Here is all of the relevant information about Troy Ave, the rapper whose profile you are about to read. He's a 26-year-old male human being, born and bred in New York City. He derives his name from Troy Ave, the street he grew up on in Crown Heights. He's the type of rapper whose fame mainly resides in the hood, which is important if you want to be a successful street rapper. He lives on the border of Queens and Bed-Stuy, about thirty minutes out on the J train if you're lucky, and owns a grey Jeep and at least one gun. In person, he is hyperbolically charismatic.
Troy and I meet at his Queens residence, chaperoned by his manager Hovain, an industrial oven of a human who's known Troy since they were kids. Troy bounds out of his building, wearing brownish jeans, a Louis Vuitton belt and a white t-shirt featuring a naked lady wearing a gigantic head that resembles Barney the dinosaur. On Troy's own head sits a pair of Versace sunglasses and a blue bandana, tied in the front, Tupac-style, so that if you're standing close to him you can see the designer label on the tag. He seems hung over, but not unencumberedly so. He looks at my Knicks hat, and without missing a beat, says, "New York Knicks? You New York BRICKS today, son!" He disappears into his house and about two minutes later bounds out sporting a hat that looks remarkably like mine, except this one says "New York BRICKS" on it where the Knicks logo should be. The hats are Troy's; he sells them on his website for thirty dollars.
Next order of business: He has no idea where the fuck he parked his Jeep last night. He asks Hovain, and he has no idea either. Troy remembers the majority of what happened last night—he was at a club called WIP in SoHo—but he has no idea where the fuck he put his goddamn Jeep when he got back. We check the street, and the Jeep turns up, about a quarter of a mile from his place. It's gun metal grey, and has a top that he hasn't dropped this year except for one time in February when he decided to put on a mink and roll around in the freezing cold. There are less awesome ways to spend a random afternoon, but there are not many of them.
Troy's putting the finishing touches on Bricks In My Backpack 3: The Harry Powder Trilogy
, his upcoming mixtape that he hopes will push him over the edge and help him be the next in a recent line of New York rappers who have found widespread popularity. Each of these rappers—A$AP Rocky, Action Bronson and Mr. Muthafuckin' eXquire—rap with wildly disparate styles, but within their diversity contain something about them that's distinctly New York. Rocky's an uptown aesthete who reinterprets regional styles with the attitude of Cam'ron or Max B, Action Bronson is a food-obsessed throwback to the classic New York of the early '90s, and eXquire's got a hard-nosed weirdness about him that speaks alternatively to the hardcore of Black Moon and the classic days of El-P's Def Jux label. There is no hard and fast antecedent to Troy Ave, however. He speaks lovingly of the ghetto Horatio Alger narrative of 50 Cent, but while 50 jumped ship to pop as soon as he had Dr. Dre on speed dial, Troy doesn't have a poppy bone in his body. It's not that he wouldn't like to cross over—he has aspirations of signing to a major label and becoming New York's version of Young Jeezy—but if he makes it big, it'll be on his own terms.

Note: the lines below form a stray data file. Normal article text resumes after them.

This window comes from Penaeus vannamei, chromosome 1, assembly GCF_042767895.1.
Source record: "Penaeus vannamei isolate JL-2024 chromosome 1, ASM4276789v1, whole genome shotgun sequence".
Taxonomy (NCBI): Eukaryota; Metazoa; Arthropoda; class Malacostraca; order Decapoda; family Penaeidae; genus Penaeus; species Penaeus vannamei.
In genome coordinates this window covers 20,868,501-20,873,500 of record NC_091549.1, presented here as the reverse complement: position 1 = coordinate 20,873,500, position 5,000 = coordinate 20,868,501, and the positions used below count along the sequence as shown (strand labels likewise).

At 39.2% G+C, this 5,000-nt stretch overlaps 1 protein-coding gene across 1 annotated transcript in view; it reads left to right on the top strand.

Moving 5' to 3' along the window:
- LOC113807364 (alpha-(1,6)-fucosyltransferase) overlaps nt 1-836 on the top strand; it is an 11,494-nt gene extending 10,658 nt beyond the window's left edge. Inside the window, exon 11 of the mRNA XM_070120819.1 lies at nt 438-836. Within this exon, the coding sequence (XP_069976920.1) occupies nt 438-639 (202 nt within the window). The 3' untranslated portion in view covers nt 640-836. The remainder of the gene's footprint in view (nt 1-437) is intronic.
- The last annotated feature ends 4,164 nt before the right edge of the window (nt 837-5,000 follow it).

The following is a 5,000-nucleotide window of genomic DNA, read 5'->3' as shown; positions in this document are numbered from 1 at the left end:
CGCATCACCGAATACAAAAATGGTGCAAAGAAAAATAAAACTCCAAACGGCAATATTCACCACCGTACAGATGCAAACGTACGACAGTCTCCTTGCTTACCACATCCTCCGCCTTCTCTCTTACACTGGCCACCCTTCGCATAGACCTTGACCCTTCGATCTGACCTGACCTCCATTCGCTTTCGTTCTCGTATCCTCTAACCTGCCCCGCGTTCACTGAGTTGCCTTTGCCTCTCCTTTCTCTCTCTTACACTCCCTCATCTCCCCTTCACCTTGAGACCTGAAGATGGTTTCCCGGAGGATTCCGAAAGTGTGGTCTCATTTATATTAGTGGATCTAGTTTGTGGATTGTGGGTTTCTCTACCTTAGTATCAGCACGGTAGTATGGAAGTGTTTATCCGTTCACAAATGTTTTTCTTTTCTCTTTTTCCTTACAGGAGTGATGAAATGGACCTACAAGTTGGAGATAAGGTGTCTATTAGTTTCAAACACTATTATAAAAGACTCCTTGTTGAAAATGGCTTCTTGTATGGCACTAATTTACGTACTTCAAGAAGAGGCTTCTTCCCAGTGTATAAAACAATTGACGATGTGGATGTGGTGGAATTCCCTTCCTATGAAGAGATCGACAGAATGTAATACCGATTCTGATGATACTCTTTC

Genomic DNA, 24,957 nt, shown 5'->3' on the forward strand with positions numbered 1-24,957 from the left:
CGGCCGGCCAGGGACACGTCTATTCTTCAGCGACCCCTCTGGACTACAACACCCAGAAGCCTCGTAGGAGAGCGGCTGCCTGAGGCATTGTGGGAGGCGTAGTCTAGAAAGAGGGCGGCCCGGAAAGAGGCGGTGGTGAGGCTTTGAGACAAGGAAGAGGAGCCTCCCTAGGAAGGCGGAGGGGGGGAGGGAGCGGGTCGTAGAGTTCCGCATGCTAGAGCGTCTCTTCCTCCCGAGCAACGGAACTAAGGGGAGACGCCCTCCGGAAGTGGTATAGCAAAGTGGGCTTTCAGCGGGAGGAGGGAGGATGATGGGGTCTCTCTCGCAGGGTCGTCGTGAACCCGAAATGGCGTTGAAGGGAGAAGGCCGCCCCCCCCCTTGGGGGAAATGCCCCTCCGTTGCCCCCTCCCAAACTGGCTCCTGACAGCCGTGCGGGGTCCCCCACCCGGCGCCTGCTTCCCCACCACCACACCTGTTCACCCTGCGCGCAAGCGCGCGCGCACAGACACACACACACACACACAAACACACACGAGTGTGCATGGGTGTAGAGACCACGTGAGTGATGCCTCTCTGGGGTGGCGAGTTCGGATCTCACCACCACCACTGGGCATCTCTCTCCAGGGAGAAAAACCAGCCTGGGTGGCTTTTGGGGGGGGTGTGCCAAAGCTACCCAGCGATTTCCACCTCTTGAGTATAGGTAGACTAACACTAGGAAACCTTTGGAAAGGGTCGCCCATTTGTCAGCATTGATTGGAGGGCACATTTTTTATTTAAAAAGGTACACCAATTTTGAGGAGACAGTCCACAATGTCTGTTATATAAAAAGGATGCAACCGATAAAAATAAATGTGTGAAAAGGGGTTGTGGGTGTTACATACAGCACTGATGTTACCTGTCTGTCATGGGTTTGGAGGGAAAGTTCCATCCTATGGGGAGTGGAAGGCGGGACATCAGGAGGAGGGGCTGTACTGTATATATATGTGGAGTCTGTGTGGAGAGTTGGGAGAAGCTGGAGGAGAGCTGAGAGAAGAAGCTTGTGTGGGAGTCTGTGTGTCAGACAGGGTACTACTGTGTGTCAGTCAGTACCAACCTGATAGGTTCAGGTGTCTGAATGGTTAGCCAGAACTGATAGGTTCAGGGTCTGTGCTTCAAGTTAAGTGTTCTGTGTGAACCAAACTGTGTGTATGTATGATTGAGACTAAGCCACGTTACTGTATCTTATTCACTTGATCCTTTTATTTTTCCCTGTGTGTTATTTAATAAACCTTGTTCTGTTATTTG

Our first stop of the day is Brownsville, where we're meeting DJ Uneek, his DJ and primary producer. Uneek lives in a building that from the outside looks like my college dorm, gigantic, old and brick-y, and not the sort of place you'd be surprised to find out that at least four people have jumped off the roof of. Uneek lets us in, and we walk up to his apartment, which houses a washing machine in the kitchen, some furniture and a pitbull that Uneek swears up and down is ultimately a sweetheart but still struggles to hold back as Troy, Hovain and I walk into his home studio, a nearly windowless repurposed bedroom with about a million action figures hanging out on the linoleum floor. From the looks of it, Uneek likes Star Wars and Nerf guns.
Uneek sits at his desk and plays Troy beats as he begins to sign CD's that he'll be mailing out to a select group of tastemakers he knows in Buffalo later that day. As the first beat plays, he pauses the rote autographing and listens to it. He nods his head and mumbles rhymes to himself. After a minute, he goes back to the CD's and asks for Uneek to play him something new. The next one sounds good, but perhaps a tad undercooked—it hits the midpoint between vintage Cash Money bounce and the sound of late-'90s radio rap before Timbaland took over and weirded everything out. At first, Troy seems unenthused, but something hits him and, after a round or two of freestyle mumbling, decides he loves it. "That shit is disrespectful," he says. "I need that tonight."
"I give you this?" asks Uneek as he lets a third beat play. It seems promising, very vintage New York like Blueprint-era Kanye or Just Blaze. Troy isn't having it, though. Too emo. He finishes signing the CD's—it comes out that he hates signing shit more than, like, anything—and we head out, again past the terrifying dog, to get some soul food.